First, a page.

To earn your Doctor of Pharmacy (PharmD) degree from the PharmD for Pharmacists program at the Leslie Dan Faculty of Pharmacy, University of Toronto, you are required to complete sixteen (16) courses as follows:
Students must complete a total of 11 didactic courses as specified below:
a. Foundations for Advanced Pharmacy Practice – 1 course
b. Critical Appraisal – 1 course
Foundations for Advanced Pharmacy Practice and Critical Appraisal are pre-requisites or co-requisites for all other degree requirements.
Foundations for Advanced Pharmacy Practice is offered as a hybrid course with 1 week intensive course on-site at Leslie Dan Faculty of Pharmacy, 144 College Street Toronto in January or September and additional work being done online throughout the semester.
c. Pharmacotherapy/Contemporary Topics courses – 5 courses
d. Health Systems/Social Administration – 1 course
e. Physical Assessment – 1 course
f. Pharmacokinetics – 1 course
g. Teaching, Learning & Presentation – 1 course
Students must complete a total of four (4) rotations, each rotation is five (5) weeks in length, as follows:
a. Direct patient care rotations – 3 rotations
b. Elective rotation – 1 rotation
- Students will have the ability to select from a variety of elective rotations, including: drug information, research, administration, education, consulting, industry, global health, and direct patient care
Rotations will be scheduled through the Office of Experiential Education (OEE) at the Leslie Dan Faculty of Pharmacy. Students must ensure all required documentation has been received by OEE prior to starting their rotations.
1. Rotations can completed concomitantly or interspersed with didactic course work, only once a student has completed the following 3 courses:
a. Foundations for Advanced Pharmacy Practice
b. Critical Appraisal
c. One (1) Pharmacotherapy course
2. Two (2) direct patient care rotations must be done once all didactic work is completed.
Please note: Each rotation is approximately 200 contact hours in an experiential placement setting. Experiential rotations are Monday to Friday during business hours for 5 consecutive weeks.
To satisfy this requirement, students must successfully complete one (1) of the following:
a. Pharmacotherapy course
b. Experiential Rotation
In order to ensure all students are progressing through the PharmD for Pharmacists program at an adequate pace to complete the degree within the maximal time allowed, students are required to enroll in at least four (4) courses annually (defined as 3 consecutive terms – winter, spring/summer, fall).
In order to ensure that all students are progressing through the degree within an acceptable time frame for degree completion, the maximum time allowed to complete this program will be four (4) years.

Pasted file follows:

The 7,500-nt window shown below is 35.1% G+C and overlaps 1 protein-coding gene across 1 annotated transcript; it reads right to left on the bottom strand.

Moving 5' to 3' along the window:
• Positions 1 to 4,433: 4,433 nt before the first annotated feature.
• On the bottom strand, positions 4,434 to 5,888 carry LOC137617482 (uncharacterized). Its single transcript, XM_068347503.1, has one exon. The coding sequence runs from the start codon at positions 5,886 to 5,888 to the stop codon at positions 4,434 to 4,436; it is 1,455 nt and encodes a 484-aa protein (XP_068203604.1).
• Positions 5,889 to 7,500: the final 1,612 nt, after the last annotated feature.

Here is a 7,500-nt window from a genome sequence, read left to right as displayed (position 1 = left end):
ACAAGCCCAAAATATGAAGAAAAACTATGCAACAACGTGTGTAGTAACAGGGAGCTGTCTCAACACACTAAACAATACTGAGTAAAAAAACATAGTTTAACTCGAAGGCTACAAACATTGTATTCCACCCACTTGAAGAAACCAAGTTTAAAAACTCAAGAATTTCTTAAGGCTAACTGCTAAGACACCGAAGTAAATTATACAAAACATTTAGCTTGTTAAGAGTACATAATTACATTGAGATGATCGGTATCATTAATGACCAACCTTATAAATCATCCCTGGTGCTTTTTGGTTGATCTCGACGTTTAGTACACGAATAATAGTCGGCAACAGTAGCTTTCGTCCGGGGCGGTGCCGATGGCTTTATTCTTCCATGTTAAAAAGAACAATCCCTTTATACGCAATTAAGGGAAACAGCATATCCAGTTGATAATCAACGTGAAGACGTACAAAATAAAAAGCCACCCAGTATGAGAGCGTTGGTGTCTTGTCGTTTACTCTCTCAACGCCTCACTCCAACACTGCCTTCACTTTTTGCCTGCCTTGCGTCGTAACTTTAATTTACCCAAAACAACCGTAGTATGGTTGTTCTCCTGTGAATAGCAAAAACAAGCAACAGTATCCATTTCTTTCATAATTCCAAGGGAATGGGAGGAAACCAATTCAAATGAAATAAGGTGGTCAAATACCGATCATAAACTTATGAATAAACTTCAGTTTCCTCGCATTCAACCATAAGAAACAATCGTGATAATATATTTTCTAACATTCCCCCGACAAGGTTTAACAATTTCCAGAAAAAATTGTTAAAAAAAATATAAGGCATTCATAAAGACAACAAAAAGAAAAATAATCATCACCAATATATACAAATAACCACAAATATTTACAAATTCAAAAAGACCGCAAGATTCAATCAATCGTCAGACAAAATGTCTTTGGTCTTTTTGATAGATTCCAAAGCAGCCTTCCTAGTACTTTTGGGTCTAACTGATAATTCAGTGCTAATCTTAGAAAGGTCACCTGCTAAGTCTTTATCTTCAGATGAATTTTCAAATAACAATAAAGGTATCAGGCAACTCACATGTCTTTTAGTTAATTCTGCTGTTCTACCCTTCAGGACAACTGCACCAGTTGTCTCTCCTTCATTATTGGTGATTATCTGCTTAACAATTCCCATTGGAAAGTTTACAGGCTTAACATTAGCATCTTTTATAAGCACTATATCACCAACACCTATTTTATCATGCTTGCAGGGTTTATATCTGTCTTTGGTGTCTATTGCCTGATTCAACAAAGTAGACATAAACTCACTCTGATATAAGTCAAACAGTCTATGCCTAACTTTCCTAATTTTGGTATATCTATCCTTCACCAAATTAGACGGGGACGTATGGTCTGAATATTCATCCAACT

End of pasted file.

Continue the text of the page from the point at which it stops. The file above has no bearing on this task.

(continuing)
Accessibility Services Exemption
Students with diverse learning styles and needs are welcome in the PharmD for Pharmacists program. Students who are unable to meet the PharmD for Pharmacists program requirements for minimal course enrollment and/or maximal time allowed to complete program due to medical or other conditions which may be covered under Accessibility Services at the University of Toronto should contact accessibility services directly to discuss accommodations that may occur within the program.
Educational outcomes for PharmD for Pharmacists
Upon completion of the PharmD for Pharmacists program, students will have met the 2010 Association of Faculties of Pharmacy of Canada educational outcomes for the Doctor of Pharmacy degree (first professional degree):
- Care Provider – Graduates use their knowledge, skills and professional judgment to provide pharmaceutical care and to facilitate management of patient’s medication and overall health needs.
- Communicator – Graduates communicate with diverse audiences, using a variety of strategies that take into account the situation, intended outcomes of the communication and the target audience.
- Collaborator – Graduates work collaboratively with teams to provide effective, quality health care and to fulfill their professional obligations to the community and society at large.
- Manager – Graduates use management skills in their daily practice to optimize the care of patients, to ensure the safe and effective distribution of medications, and to make efficient use of health resources.
- Advocate – Graduates use their expertise and influence to advance the health and well-being of individual patients, communities, and populations, and to support pharmacists’ professional role.
- Scholar – Graduates have and can apply the core knowledge and skills required to be a medication therapy expert, and are able to master, generate, interpret, and disseminate pharmaceutical and pharmacy practice knowledge.
- Professional – Graduates honour their roles as self-regulated professionals through both individual patient care and fulfillment of their professional obligations to the profession, the community, and society at large.